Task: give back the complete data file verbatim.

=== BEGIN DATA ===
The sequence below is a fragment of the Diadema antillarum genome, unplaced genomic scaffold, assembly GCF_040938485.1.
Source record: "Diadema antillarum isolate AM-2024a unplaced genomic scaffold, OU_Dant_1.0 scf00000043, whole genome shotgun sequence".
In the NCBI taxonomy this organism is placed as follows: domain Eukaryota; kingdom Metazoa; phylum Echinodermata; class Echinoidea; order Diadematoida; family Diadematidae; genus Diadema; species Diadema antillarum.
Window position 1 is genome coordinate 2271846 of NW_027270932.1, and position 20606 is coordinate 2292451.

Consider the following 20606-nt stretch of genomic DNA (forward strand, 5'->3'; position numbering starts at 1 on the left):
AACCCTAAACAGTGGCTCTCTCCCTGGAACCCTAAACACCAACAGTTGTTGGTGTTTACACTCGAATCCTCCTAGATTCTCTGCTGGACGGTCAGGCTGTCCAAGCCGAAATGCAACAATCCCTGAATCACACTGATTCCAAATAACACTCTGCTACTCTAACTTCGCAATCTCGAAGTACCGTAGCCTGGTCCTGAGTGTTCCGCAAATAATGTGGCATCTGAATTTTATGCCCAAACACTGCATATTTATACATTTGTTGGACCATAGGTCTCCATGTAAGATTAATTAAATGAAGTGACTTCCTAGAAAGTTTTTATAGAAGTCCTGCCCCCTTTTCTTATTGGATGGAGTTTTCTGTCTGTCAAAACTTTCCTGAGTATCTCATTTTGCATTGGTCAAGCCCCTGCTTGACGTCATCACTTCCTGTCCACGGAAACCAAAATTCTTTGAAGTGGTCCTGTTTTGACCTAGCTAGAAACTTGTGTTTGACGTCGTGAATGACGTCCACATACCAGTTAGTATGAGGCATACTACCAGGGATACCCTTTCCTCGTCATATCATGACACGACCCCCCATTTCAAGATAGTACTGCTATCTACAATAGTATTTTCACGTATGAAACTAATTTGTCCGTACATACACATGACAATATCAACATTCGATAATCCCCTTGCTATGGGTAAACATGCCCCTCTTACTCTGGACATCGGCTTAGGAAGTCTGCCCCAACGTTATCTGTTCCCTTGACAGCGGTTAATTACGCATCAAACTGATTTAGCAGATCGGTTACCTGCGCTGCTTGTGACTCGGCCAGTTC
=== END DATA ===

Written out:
The sequence below is a fragment of the Diadema antillarum genome, unplaced genomic scaffold, assembly GCF_040938485.1.
Source record: "Diadema antillarum isolate AM-2024a unplaced genomic scaffold, OU_Dant_1.0 scf00000043, whole genome shotgun sequence".
In the NCBI taxonomy this organism is placed as follows: domain Eukaryota; kingdom Metazoa; phylum Echinodermata; class Echinoidea; order Diadematoida; family Diadematidae; genus Diadema; species Diadema antillarum.
Window position 1 is genome coordinate 2271846 of NW_027270932.1, and position 20606 is coordinate 2292451.

Consider the following 20606-nt stretch of genomic DNA (forward strand, 5'->3'; position numbering starts at 1 on the left):
AACCCTAAACAGTGGCTCTCTCCCTGGAACCCTAAACACCAACAGTTGTTGGTGTTTACACTCGAATCCTCCTAGATTCTCTGCTGGACGGTCAGGCTGTCCAAGCCGAAATGCAACAATCCCTGAATCACACTGATTCCAAATAACACTCTGCTACTCTAACTTCGCAATCTCGAAGTACCGTAGCCTGGTCCTGAGTGTTCCGCAAATAATGTGGCATCTGAATTTTATGCCCAAACACTGCATATTTATACATTTGTTGGACCATAGGTCTCCATGTAAGATTAATTAAATGAAGTGACTTCCTAGAAAGTTTTTATAGAAGTCCTGCCCCCTTTTCTTATTGGATGGAGTTTTCTGTCTGTCAAAACTTTCCTGAGTATCTCATTTTGCATTGGTCAAGCCCCTGCTTGACGTCATCACTTCCTGTCCACGGAAACCAAAATTCTTTGAAGTGGTCCTGTTTTGACCTAGCTAGAAACTTGTGTTTGACGTCGTGAATGACGTCCACATACCAGTTAGTATGAGGCATACTACCAGGGATACCCTTTCCTCGTCATATCATGACACGACCCCCCATTTCAAGATAGTACTGCTATCTACAATAGTATTTTCACGTATGAAACTAATTTGTCCGTACATACACATGACAATATCAACATTCGATAATCCCCTTGCTATGGGTAAACATGCCCCTCTTACTCTGGACATCGGCTTAGGAAGTCTGCCCCAACGTTATCTGTTCCCTTGACAGCGGTTAATTACGCATCAAACTGATTTAGCAGATCGGTTACCTGCGCTGCTTGTGACTCGGCCAGTTC